Merely a decade ago there were no known planets orbiting sunlike stars outside our own solar system. In the past ten years, however, fast-paced developments in astronomy have revealed over 140 extrasolar planets—with more discoveries surely on the way. Though it will be years before we have direct images of these far-flung worlds, this lavishly illustrated book gives us an idea of what they might look like. A fascinating exploration of the cosmos written for a wide audience, Infinite Worlds brings together Lynette Cook's internationally renowned astronomical artwork, the latest and most dramatic images from the world's top observatories, and up-to-the-minute scientific findings on subjects ranging from the big bang and stellar evolution to a possible universe filled with countless planets and life forms.
The newly discovered planets are boggling astronomers' minds with their bizarre characteristics, including an unimagined diversity of sizes and orbits. In Lynette Cook's scientifically based illustrations—many newly created for this book—we glimpse the landscapes and atmospheres that might adorn these planets. Ray Villard's text elegantly describes the state of astronomy today, imagines where it will take us in the coming years, ponders the chances of success for the Search for Extraterrestrial Intelligence (SETI), and explores the survivability of life in an evolving and accelerating universe.
“Villard presents a coherent readable explanation and study of this solar system and beyond. . . “ “This book will spur imagination and transform technical data into something conceivable for the genera reader . . .”—M. V. Golden, University of Missouri -- Kansas City Choice: Current Reviews For Academic Libraries
“Resting on evocative paintings by Cook, this album is a fascinating presentation of the formation of planets, theories of which are in flux in the face of fantastical extrasolar worlds discovered in the past decade. . . . An appealing eye-grabber for the astronomy collection.”—Gilbert Taylor Booklist
“Infinite Worlds is a perfect addition to the library of anyone who wonders what strange planets inhabit the mysterious, far reaches of our galaxy and beyond.”—Donna E. Stevens Planetary Report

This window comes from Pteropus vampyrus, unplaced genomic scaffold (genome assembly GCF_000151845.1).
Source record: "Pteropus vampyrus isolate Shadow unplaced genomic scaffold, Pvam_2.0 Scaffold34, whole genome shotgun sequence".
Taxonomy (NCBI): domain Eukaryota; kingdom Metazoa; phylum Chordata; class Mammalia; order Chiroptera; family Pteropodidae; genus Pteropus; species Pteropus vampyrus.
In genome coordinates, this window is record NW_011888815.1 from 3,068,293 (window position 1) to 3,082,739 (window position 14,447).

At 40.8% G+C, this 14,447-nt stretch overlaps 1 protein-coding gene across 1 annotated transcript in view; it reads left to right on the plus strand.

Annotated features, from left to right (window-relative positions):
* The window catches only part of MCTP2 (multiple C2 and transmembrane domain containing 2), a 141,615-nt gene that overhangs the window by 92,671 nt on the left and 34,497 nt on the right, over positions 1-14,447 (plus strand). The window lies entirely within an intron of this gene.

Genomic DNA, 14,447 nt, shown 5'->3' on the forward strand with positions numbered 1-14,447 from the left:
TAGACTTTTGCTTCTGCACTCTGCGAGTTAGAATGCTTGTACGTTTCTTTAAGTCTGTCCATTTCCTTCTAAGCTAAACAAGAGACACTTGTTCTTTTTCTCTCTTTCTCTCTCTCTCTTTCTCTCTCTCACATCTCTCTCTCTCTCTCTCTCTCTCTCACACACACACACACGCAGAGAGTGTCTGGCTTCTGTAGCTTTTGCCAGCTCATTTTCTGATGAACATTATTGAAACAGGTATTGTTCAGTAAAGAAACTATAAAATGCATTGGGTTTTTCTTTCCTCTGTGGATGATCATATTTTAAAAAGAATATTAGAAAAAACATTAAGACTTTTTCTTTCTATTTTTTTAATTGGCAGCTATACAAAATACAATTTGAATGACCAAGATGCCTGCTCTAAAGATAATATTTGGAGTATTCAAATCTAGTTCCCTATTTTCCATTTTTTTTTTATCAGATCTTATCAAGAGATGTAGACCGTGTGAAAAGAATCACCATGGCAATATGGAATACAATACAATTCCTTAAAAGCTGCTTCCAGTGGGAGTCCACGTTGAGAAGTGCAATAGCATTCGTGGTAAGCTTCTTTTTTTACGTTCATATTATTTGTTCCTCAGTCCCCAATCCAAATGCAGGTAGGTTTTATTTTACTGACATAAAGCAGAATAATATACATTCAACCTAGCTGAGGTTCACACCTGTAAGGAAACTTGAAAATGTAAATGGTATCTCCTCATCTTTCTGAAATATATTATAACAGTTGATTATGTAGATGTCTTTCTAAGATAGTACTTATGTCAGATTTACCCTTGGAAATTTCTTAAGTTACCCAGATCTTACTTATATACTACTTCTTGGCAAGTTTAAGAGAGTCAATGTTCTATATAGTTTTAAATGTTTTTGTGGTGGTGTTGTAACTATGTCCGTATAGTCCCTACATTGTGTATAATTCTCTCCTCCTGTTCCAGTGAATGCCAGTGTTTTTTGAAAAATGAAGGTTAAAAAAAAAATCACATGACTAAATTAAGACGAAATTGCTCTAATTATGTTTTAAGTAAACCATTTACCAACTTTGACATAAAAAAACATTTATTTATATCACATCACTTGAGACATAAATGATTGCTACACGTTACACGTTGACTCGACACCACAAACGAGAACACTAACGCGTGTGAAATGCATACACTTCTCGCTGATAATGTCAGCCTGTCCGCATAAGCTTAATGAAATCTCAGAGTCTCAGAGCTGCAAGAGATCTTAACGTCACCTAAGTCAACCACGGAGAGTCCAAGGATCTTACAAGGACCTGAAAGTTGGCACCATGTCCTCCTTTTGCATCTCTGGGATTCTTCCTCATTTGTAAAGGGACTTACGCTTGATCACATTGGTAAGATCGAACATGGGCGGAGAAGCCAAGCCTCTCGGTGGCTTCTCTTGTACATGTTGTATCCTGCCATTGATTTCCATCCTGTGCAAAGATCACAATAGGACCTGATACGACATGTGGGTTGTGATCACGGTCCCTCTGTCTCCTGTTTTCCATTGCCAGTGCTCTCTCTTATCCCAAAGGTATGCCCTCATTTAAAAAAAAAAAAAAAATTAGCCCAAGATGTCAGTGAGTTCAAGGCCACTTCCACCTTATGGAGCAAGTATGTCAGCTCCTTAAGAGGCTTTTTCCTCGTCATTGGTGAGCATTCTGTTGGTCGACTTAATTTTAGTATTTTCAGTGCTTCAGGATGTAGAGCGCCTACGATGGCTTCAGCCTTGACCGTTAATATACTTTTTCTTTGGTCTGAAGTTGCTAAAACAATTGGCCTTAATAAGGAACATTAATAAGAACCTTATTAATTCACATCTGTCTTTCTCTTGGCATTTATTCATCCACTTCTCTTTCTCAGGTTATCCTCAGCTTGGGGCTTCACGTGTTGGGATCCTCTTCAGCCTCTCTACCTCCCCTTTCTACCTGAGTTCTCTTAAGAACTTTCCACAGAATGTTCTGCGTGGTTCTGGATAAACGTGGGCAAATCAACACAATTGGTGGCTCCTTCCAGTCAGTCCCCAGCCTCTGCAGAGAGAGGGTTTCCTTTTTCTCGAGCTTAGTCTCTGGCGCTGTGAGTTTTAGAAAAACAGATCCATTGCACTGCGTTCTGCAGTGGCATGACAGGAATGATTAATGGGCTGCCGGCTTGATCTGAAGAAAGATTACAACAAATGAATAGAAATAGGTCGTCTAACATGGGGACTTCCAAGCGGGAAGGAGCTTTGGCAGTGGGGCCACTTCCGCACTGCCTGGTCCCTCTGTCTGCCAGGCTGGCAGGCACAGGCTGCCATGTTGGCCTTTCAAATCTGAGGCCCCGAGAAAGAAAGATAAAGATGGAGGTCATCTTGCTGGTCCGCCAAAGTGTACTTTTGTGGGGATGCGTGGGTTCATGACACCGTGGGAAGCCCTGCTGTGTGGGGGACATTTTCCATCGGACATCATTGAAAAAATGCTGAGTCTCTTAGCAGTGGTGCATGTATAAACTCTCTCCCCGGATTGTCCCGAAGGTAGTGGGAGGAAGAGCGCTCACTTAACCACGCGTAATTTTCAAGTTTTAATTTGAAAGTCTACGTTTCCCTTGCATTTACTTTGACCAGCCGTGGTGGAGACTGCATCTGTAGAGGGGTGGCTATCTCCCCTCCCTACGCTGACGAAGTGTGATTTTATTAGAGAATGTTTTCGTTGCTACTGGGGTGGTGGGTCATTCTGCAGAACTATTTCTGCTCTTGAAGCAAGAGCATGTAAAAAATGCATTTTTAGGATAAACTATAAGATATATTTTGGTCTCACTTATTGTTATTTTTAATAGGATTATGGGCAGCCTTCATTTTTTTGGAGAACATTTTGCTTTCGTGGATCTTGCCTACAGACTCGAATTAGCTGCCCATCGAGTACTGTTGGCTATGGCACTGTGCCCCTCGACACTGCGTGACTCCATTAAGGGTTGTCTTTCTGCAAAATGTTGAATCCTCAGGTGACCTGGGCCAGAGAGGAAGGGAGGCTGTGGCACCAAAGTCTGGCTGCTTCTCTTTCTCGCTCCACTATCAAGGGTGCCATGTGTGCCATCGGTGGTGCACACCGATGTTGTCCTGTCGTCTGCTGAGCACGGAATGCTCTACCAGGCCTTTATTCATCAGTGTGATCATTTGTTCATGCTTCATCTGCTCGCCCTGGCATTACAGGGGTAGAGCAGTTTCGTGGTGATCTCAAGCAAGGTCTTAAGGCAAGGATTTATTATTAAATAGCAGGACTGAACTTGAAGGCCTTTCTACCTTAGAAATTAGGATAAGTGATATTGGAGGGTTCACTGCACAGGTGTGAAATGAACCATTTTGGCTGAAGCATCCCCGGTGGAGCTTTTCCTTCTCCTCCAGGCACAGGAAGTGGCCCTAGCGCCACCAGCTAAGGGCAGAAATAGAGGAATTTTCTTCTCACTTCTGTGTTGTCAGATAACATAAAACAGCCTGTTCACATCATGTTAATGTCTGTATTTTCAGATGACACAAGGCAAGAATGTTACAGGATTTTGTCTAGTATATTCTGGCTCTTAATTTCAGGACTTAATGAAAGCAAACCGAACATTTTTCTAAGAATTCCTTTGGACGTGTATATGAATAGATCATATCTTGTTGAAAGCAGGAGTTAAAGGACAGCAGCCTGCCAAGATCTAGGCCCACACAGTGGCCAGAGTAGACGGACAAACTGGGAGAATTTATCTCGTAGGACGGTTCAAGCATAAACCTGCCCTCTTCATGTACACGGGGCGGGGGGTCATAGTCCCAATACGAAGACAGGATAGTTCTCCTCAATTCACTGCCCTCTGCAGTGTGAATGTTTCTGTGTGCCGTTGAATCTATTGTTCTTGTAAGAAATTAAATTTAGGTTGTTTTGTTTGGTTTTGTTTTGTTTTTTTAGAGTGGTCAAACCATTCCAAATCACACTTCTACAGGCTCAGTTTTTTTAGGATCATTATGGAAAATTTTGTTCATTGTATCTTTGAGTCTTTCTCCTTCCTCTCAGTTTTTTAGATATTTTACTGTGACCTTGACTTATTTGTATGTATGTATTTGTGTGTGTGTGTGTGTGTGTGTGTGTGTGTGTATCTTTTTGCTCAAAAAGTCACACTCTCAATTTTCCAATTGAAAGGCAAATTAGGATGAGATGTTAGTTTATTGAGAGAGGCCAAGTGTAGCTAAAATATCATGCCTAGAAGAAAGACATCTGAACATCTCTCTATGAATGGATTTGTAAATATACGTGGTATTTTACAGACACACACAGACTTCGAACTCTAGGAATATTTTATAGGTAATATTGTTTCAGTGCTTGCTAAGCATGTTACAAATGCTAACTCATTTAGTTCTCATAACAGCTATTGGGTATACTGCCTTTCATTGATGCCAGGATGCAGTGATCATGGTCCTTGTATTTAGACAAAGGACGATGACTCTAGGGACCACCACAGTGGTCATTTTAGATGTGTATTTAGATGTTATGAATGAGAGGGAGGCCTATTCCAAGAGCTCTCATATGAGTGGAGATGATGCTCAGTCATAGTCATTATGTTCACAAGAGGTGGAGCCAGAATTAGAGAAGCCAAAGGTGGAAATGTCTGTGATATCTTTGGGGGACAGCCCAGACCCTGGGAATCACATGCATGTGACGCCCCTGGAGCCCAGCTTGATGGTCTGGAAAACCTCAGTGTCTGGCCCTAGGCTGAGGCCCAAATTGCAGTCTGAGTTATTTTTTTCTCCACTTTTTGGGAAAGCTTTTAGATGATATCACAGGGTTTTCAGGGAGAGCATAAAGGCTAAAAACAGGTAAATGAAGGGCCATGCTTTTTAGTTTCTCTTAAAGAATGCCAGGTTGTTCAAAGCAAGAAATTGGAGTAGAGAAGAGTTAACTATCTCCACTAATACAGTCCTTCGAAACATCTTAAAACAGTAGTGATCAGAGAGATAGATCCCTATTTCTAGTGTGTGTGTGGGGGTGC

“This is an ideal coffee-table book, but it is more than that, because it contains so much sound science. The presentation is excellent. . . . Make haste to add it to your library.”—Sir Patrick Moore Times Higher Ed Supplement (Thes)
Highly recommended.—David A. Hardy Science Fiction Crowsnest Sci Fi Magazine
“The perfect approach for a subject—extrasolar planets—about which astronomers have amassed tantalizing tidbits but few visual cues. Villard’s stylish prose complements dozens of Cook’s ‘what-if’ concoctions.”—J. Kelly Beatty Sky & Telescope
"Together, Villard and Cook bid us join them on an odyssey to planets of dust and moisture and vapor, to infinite worlds out there in the grand universal expanse." —Dr. James White, Editor of Mercury Magazine
"Fasten your seatbelts for a grand tour of the universe—and of the new ideas and discoveries that are bringing it to life. Anyone who wants to know how we got here, where we may be going, and what's out there—will want this spectacular and authoritative guide from two masters of word and image." —Dr. Roy Gould, Director, NASA-Smithsonian Education Forum on the Structure and Evolution of the Universe
"What a combination! Author Ray Villard’s long experience at the Space Telescope Science Institute has prepared him well to write such a book, and Lynette Cook’s legendary artwork is, in a word, magnificent." —David H. Levy, Science Editor for Parade Magazine
offers a gorgeous, sweeping, grand tour of the cosmos from the pen of one of the astronomy world’s most entertaining writers. Lynette Cook’s spectacular visions of distant corners of the universe make this book a treasure for astronomy enthusiasts. Bravo!"—David Eicher, Editor, Astronomy Magazine
"With clear prose and vivid art, Ray Villard and Lynette Cook provide a splendid account of the astronomers' quest for other worlds, and ponder the prospects for life—and for detecting life—elsewhere in the cosmos. A feast for the eye and the imagination."—Ray Jayawardhana, Associate Professor of Astronomy & Astrophysics, University of Toronto